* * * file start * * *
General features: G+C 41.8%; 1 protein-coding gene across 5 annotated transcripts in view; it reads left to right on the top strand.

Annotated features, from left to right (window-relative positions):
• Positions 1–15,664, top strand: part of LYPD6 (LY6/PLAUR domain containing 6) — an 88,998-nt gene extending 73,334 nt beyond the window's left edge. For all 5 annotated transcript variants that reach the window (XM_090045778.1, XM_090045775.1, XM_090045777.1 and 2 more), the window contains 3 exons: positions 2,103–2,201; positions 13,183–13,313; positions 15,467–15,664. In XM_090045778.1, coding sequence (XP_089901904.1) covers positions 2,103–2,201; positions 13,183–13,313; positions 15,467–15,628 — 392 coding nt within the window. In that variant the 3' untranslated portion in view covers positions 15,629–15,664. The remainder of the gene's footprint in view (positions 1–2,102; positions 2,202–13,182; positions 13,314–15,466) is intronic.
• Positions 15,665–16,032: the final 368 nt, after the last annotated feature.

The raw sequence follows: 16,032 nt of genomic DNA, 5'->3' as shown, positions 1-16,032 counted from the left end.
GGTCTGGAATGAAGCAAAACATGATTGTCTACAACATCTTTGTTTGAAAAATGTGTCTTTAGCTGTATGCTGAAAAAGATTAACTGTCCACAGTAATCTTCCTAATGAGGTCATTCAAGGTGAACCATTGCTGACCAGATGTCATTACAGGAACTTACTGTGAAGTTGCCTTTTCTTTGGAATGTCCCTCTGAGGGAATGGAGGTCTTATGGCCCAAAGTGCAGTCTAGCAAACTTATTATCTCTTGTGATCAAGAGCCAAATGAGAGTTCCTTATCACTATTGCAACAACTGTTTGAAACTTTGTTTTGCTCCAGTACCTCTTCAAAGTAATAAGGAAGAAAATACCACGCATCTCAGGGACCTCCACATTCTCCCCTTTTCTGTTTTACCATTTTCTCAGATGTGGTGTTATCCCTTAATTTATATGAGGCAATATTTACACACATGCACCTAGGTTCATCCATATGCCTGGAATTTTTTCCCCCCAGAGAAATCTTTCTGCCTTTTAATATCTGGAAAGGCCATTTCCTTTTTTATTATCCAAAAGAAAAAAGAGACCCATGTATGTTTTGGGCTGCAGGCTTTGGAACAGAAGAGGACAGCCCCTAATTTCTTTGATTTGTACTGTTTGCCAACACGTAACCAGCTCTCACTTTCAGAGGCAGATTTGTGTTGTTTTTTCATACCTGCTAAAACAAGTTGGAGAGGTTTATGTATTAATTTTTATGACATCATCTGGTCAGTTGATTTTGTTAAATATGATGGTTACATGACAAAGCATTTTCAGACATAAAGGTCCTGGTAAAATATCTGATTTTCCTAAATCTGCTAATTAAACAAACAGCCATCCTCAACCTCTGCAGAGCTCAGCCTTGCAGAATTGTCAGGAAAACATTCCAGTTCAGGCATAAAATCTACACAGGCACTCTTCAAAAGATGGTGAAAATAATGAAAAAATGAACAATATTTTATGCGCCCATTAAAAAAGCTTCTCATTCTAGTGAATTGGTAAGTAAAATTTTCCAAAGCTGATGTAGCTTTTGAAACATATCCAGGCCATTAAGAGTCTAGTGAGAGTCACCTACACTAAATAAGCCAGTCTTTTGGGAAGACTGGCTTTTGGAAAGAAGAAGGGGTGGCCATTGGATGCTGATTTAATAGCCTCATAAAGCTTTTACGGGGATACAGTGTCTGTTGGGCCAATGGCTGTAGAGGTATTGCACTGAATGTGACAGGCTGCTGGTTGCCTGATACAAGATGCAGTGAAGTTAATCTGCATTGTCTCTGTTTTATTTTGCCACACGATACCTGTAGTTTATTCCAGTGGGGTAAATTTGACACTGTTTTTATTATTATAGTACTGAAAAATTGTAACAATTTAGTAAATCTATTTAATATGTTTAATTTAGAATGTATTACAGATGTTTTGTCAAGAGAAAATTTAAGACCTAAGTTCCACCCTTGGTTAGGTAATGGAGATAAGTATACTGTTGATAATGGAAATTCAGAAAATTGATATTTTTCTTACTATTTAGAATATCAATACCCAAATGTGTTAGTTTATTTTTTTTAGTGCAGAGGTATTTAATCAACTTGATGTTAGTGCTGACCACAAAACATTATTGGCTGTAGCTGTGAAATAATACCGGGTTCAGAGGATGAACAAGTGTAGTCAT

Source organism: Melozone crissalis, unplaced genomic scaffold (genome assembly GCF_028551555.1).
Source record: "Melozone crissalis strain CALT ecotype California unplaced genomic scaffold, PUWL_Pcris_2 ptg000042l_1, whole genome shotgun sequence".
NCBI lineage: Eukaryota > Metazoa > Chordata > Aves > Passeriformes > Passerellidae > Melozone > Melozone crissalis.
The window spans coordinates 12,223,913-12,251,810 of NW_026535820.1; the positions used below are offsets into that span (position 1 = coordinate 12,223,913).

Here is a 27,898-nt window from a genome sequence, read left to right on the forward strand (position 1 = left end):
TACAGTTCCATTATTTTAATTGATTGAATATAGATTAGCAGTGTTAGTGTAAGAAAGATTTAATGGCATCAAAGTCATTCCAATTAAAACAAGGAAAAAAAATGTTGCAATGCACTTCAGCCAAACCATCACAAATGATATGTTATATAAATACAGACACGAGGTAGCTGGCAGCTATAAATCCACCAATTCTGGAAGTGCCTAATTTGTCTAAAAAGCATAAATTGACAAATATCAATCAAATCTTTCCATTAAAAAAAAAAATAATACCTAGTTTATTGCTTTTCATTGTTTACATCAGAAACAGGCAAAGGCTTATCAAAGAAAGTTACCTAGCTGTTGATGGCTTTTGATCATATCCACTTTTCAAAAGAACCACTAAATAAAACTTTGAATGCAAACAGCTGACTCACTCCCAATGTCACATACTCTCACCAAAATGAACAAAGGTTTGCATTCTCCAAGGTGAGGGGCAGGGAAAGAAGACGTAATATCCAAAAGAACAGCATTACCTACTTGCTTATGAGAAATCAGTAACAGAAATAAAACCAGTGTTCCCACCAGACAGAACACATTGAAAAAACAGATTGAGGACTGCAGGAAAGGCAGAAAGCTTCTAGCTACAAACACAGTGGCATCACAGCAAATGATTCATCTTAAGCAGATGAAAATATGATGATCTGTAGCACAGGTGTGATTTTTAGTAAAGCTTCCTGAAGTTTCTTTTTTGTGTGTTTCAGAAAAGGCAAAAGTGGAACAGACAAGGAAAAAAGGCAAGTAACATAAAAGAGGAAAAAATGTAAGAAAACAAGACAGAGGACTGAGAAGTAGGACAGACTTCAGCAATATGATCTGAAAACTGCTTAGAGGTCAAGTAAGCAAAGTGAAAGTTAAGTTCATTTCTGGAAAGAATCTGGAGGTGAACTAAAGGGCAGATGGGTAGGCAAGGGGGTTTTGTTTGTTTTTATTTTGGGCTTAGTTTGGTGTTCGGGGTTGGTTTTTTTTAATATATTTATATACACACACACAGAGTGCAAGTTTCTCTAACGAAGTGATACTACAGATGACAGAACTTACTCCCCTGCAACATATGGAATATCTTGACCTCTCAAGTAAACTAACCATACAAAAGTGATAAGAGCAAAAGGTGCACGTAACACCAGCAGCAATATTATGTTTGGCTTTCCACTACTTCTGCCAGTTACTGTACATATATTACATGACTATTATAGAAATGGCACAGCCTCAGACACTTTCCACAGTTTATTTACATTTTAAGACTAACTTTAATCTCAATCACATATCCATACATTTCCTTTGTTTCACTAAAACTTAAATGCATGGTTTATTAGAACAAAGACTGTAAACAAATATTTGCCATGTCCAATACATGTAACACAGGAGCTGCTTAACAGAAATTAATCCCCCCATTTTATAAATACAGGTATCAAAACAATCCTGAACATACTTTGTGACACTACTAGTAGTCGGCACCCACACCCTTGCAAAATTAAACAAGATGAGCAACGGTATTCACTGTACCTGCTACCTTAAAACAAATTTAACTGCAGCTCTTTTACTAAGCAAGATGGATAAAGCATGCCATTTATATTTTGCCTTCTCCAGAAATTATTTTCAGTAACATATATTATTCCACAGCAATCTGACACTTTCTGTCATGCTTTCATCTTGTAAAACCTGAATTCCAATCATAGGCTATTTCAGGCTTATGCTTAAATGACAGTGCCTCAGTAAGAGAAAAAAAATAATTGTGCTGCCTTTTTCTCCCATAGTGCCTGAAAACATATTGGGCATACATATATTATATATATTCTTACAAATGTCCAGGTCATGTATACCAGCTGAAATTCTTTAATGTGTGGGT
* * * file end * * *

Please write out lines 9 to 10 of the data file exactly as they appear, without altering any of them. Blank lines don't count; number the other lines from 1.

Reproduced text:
NCBI lineage: Eukaryota > Metazoa > Chordata > Aves > Passeriformes > Passerellidae > Melozone > Melozone crissalis.
The window spans coordinates 12,223,913-12,251,810 of NW_026535820.1; the positions used below are offsets into that span (position 1 = coordinate 12,223,913).